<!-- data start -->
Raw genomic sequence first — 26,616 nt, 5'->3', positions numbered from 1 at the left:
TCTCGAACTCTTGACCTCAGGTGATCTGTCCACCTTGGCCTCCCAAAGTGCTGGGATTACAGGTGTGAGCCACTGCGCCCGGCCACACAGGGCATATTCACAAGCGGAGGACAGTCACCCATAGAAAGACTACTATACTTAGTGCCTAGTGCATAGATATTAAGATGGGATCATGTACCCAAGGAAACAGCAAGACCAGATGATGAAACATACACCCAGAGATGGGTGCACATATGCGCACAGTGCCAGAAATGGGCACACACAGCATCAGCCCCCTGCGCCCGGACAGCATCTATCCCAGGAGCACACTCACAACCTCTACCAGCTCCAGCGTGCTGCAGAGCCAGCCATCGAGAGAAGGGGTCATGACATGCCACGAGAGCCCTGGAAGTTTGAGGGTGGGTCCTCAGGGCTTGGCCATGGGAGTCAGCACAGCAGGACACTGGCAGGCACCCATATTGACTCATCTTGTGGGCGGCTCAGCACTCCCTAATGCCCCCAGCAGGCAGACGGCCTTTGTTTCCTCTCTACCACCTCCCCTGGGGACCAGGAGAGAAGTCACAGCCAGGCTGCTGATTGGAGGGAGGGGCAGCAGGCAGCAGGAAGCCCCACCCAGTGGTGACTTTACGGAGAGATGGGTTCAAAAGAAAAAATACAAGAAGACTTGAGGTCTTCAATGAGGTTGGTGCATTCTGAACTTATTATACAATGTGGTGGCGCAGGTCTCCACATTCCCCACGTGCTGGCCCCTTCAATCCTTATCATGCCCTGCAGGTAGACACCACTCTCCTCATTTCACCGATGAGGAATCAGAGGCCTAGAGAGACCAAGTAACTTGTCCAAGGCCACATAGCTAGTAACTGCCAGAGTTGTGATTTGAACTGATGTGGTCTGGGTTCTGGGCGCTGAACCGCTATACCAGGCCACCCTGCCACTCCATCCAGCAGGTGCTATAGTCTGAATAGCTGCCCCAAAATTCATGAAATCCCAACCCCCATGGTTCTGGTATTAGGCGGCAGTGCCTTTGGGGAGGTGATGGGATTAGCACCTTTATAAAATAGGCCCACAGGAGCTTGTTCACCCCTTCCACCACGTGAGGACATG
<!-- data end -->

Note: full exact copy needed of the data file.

Raw genomic sequence first — 26,616 nt, 5'->3', positions numbered from 1 at the left:
TCTCGAACTCTTGACCTCAGGTGATCTGTCCACCTTGGCCTCCCAAAGTGCTGGGATTACAGGTGTGAGCCACTGCGCCCGGCCACACAGGGCATATTCACAAGCGGAGGACAGTCACCCATAGAAAGACTACTATACTTAGTGCCTAGTGCATAGATATTAAGATGGGATCATGTACCCAAGGAAACAGCAAGACCAGATGATGAAACATACACCCAGAGATGGGTGCACATATGCGCACAGTGCCAGAAATGGGCACACACAGCATCAGCCCCCTGCGCCCGGACAGCATCTATCCCAGGAGCACACTCACAACCTCTACCAGCTCCAGCGTGCTGCAGAGCCAGCCATCGAGAGAAGGGGTCATGACATGCCACGAGAGCCCTGGAAGTTTGAGGGTGGGTCCTCAGGGCTTGGCCATGGGAGTCAGCACAGCAGGACACTGGCAGGCACCCATATTGACTCATCTTGTGGGCGGCTCAGCACTCCCTAATGCCCCCAGCAGGCAGACGGCCTTTGTTTCCTCTCTACCACCTCCCCTGGGGACCAGGAGAGAAGTCACAGCCAGGCTGCTGATTGGAGGGAGGGGCAGCAGGCAGCAGGAAGCCCCACCCAGTGGTGACTTTACGGAGAGATGGGTTCAAAAGAAAAAATACAAGAAGACTTGAGGTCTTCAATGAGGTTGGTGCATTCTGAACTTATTATACAATGTGGTGGCGCAGGTCTCCACATTCCCCACGTGCTGGCCCCTTCAATCCTTATCATGCCCTGCAGGTAGACACCACTCTCCTCATTTCACCGATGAGGAATCAGAGGCCTAGAGAGACCAAGTAACTTGTCCAAGGCCACATAGCTAGTAACTGCCAGAGTTGTGATTTGAACTGATGTGGTCTGGGTTCTGGGCGCTGAACCGCTATACCAGGCCACCCTGCCACTCCATCCAGCAGGTGCTATAGTCTGAATAGCTGCCCCAAAATTCATGAAATCCCAACCCCCATGGTTCTGGTATTAGGCGGCAGTGCCTTTGGGGAGGTGATGGGATTAGCACCTTTATAAAATAGGCCCACAGGAGCTTGTTCACCCCTTCCACCACGTGAGGACATG